The Weld Shop Role of CWI’s and NDT Inspection Techs

September 24, 2009

As an AWS CWI/CW Level II, Dustin Sharp contacted me with this question:

“I have read your blog and would appreciate your perspective on the need for skilled non-WE technicians/inspectors in the industry.”

This started a valuable discussion that I think others could assist with:

Dustin –  Thank you for your comments and question. If you were implying that this area is thinly covered on my blog, you are exactly right. As with many uncovered but valuable areas, I just haven’t gotten to them yet.

There is no question in my mind that there’s a great need – as you say – for “skilled non-WE technicians/inspectors in the industry”. The level of that need depends on what the exact industry is, more specific than the “welding industry” which includes everything that gets welded. The more welding codes involved, the more exotic the materials, the thicker the materials, the more demanding the customer application, and the lower the annual volumes, the more likely it is that many or all of the customers will require a CWI environment in order to assure quality and reduce risks. (On the other hand, the more basic the materials, the thinner, and the higher the annual volumes, the more likely it is to be a welding automation environment with fixed pre-agreed quality procedures in which CWI’s are not considered to be value-added.)

In manual welding environments these skilled technicians provide valuable, accurate on-the-floor analysis of welding quality, and to varying degrees a source of techniques and hands-on training. In many cases (especially true if there is no WE), it takes a CWI to establish facts of welding quality in the floor culture, and dissolve mythical opinions and expertise which are “tribally” assigned, like union seniority, to “Survivor” game-players who have “been around welding a long time” – rather than to people who are qualified and know what they are talking about. In the absence of these technicians, a Welding Engineer will spend a great deal of time in welding, yet be stripped of a lot of time to engineer.

(Brian)

Brian – Well stated, and thank you for the response. As someone who continually aspires to stay on the forefront of industry knowledge, I value your opinion.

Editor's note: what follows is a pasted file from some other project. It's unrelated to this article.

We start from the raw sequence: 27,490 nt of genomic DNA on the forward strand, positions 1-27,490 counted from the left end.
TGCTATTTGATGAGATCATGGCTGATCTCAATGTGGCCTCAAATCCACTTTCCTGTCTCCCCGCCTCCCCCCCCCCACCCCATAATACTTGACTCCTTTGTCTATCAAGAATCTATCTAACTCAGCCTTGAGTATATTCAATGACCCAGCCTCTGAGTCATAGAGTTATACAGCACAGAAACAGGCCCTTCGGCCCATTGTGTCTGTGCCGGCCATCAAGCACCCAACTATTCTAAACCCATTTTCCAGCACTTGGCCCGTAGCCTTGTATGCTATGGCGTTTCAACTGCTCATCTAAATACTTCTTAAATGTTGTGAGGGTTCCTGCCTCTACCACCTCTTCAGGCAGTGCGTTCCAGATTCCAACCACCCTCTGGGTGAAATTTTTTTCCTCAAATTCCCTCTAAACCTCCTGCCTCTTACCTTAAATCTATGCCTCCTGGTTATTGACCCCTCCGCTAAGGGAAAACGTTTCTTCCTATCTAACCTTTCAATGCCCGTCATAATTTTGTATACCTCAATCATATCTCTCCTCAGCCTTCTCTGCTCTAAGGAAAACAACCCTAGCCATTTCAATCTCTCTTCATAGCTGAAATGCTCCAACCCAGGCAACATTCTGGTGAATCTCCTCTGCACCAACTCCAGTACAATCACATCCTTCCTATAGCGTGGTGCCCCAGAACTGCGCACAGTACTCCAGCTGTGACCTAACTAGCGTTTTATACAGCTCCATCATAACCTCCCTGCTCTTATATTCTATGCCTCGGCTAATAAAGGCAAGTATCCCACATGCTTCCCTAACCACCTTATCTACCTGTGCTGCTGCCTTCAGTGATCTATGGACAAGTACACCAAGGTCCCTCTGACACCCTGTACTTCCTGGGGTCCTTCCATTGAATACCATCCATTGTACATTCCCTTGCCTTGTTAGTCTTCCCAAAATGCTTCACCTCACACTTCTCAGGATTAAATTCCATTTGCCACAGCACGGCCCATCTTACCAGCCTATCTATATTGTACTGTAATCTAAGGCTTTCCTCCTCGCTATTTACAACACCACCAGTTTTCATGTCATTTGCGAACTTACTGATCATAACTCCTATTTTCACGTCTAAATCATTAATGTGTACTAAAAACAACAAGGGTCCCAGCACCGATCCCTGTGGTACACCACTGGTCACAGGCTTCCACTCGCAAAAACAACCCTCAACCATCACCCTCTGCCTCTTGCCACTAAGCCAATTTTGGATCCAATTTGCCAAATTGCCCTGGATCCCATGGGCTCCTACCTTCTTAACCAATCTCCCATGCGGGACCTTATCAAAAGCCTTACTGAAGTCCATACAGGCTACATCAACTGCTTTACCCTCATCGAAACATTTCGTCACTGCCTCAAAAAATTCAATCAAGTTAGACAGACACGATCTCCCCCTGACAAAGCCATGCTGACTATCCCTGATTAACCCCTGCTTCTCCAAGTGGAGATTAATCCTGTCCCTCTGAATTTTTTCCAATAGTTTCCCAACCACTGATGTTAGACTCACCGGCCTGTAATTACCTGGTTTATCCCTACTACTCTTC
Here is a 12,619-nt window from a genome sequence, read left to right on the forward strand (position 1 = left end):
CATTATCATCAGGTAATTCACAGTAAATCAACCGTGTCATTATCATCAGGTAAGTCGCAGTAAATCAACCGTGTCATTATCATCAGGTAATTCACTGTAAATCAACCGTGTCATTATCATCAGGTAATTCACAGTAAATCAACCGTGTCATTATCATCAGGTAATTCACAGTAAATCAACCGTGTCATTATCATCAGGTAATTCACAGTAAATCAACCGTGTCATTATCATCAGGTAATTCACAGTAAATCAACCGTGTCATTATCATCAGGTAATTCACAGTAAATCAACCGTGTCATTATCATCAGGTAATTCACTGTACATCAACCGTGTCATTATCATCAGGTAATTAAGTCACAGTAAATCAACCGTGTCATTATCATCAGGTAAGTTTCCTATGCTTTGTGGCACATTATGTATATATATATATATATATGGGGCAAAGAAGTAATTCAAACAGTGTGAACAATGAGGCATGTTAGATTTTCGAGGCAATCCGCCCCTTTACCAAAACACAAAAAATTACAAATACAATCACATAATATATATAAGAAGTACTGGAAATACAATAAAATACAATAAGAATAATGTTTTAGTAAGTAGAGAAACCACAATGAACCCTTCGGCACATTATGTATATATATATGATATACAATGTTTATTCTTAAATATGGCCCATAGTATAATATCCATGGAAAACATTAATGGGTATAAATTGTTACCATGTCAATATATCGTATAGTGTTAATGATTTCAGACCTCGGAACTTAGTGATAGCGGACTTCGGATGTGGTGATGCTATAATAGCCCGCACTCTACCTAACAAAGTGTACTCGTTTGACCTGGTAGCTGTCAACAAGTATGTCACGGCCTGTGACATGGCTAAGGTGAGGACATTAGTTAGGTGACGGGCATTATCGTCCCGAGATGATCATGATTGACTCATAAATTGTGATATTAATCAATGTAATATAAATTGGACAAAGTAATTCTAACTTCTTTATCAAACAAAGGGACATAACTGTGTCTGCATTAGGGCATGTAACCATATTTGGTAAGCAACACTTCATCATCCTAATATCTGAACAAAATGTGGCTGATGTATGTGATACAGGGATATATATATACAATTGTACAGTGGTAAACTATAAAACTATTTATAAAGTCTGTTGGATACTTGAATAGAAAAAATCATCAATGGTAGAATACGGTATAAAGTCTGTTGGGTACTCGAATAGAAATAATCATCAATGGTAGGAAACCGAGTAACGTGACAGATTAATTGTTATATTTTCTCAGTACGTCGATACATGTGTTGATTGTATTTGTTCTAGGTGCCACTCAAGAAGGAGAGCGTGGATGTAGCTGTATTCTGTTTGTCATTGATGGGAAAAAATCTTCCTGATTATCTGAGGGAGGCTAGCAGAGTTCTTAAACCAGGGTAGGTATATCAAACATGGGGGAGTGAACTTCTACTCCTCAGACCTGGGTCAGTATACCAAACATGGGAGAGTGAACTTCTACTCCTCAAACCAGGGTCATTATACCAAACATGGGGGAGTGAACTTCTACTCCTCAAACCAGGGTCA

I agree that in cases in involving; high tolerances, exotic materials, short run productions that a non-WE weld specialist should, or can be quite valuable. The industries that I would think to be most benefited through this function would be, as you stated, ones that deal with strict/exacting codes and standards. Aerospace, Nuclear, Oil&Gas, Pressure Piping/Vessels, and to some extent Large Scale Construction (Building,DOT) all present these code challenges and demand a highly skilled weld group (welders, supervisors, inspectors, engineers.)
Now, that is what I have thought to be true concerning the need for these non-WE specialists.

The absence of not only skilled WE, but knowledgeable specialists can be detrimental or at the very least counterproductive in many industries. Being a welder/fabricator for the duration of my career I have seen first hand the effect of “tribally assigned experts” bringing at times nothing more to the table than inflexibility, rhetoric, and limited knowledge of why a process/procedure is or is not working well.

Now trying to market yourself as more than just an overqualified welder — that’s a challenge.

(Dustin)

That’s been our discussion so far.  Since I’ve spent the last 15 years in welding automation, I’ve had no need to get a CWI certificate or build a CWI environment.  But that’s all going to change over the next several months as I move into a highly mixed production environment with thousands of welded assembly designs.  Meanwhile, please feel free to contribute in comments!


The Differences Between a Welding Engineer and a Certified Welder?

March 21, 2009

After reading my recent article about Welding Engineering Compensation salaries, Garrett asked me some great questions: 

What is the difference between a welding engineer and a welder with a certificate? Would it be difficult for one to get into a school for W.E.? And where is W.E. offered? Thank you for your time.

 

Garrett –

Many people have those questions, and I don’t know of any central place to send you for complete answers.  So here are my answers, and if any of our rapidly growing audience can add comments or valuable links to the discussion, please do!

 

What is a welding engineer?  What is the difference between a welding engineer and a welder with a certificate?

In my mind, a “welder with a certificate” has been trained and tested in personally making specific types of welds on specific types of materials with specific welding processes requiring specific qualification test types.  A welding certificate is usually very limited in scope, and the focus is on physically making the welds needed for those exact types of parts – there is nearly zero training on the sciences of physics, chemistry, electricity or photonics, or on the design, maintenance and troubleshooting of the welding systems and equipment. Extensive training in those areas is all part of a “4-year” Bachelor of Science (B.S.) degree in welding, plus extensive exposure in all types of welding processes, thermal processes (like cutting and heat-treating), and materials joining (including polymers and ceramics).

 

The National Center for Welding Education and Training is an important new effort that I’ve linked to in my sidebar.  They do a superb job of explaining some of this, like in these job descriptions for various types of careers in welding.  And their welding career videos should be seen in every high school in the country.  But breaking it out further, here’s what I would add:

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